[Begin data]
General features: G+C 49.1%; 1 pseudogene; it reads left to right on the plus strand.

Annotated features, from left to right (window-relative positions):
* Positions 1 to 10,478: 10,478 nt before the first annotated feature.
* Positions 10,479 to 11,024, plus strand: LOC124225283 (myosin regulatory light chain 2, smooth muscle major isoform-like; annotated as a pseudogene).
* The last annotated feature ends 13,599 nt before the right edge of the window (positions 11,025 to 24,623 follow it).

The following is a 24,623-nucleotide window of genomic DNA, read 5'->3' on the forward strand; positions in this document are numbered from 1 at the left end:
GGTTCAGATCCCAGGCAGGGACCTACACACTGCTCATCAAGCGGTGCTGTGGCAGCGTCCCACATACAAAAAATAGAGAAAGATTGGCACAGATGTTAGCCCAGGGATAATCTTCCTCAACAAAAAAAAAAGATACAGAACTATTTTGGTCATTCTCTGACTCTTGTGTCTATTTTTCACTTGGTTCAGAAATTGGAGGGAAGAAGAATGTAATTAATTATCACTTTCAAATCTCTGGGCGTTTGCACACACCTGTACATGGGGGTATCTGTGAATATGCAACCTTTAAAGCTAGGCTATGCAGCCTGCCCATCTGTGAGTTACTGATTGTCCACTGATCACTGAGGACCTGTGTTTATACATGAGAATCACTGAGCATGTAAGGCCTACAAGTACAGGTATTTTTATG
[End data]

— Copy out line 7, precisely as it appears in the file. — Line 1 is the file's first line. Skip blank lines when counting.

GGTTCAGATCCCAGGCAGGGACCTACACACTGCTCATCAAGCGGTGCTGTGGCAGCGTCCCACATACAAAAAATAGAGAAAGATTGGCACAGATGTTAGCCCAGGGATAATCTTCCTCAACAAAAAAAAAAGATACAGAACTATTTTGGTCATTCTCTGACTCTTGTGTCTATTTTTCACTTGGTTCAGAAATTGGAGGGAAGAAGAATGTAATTAATTATCACTTTCAAATCTCTGGGCGTTTGCACACACCTGTACATGGGGGTATCTGTGAATATGCAACCTTTAAAGCTAGGCTATGCAGCCTGCCCATCTGTGAGTTACTGATTGTCCACTGATCACTGAGGACCTGTGTTTATACATGAGAATCACTGAGCATGTAAGGCCTACAAGTACAGGTATTTTTATG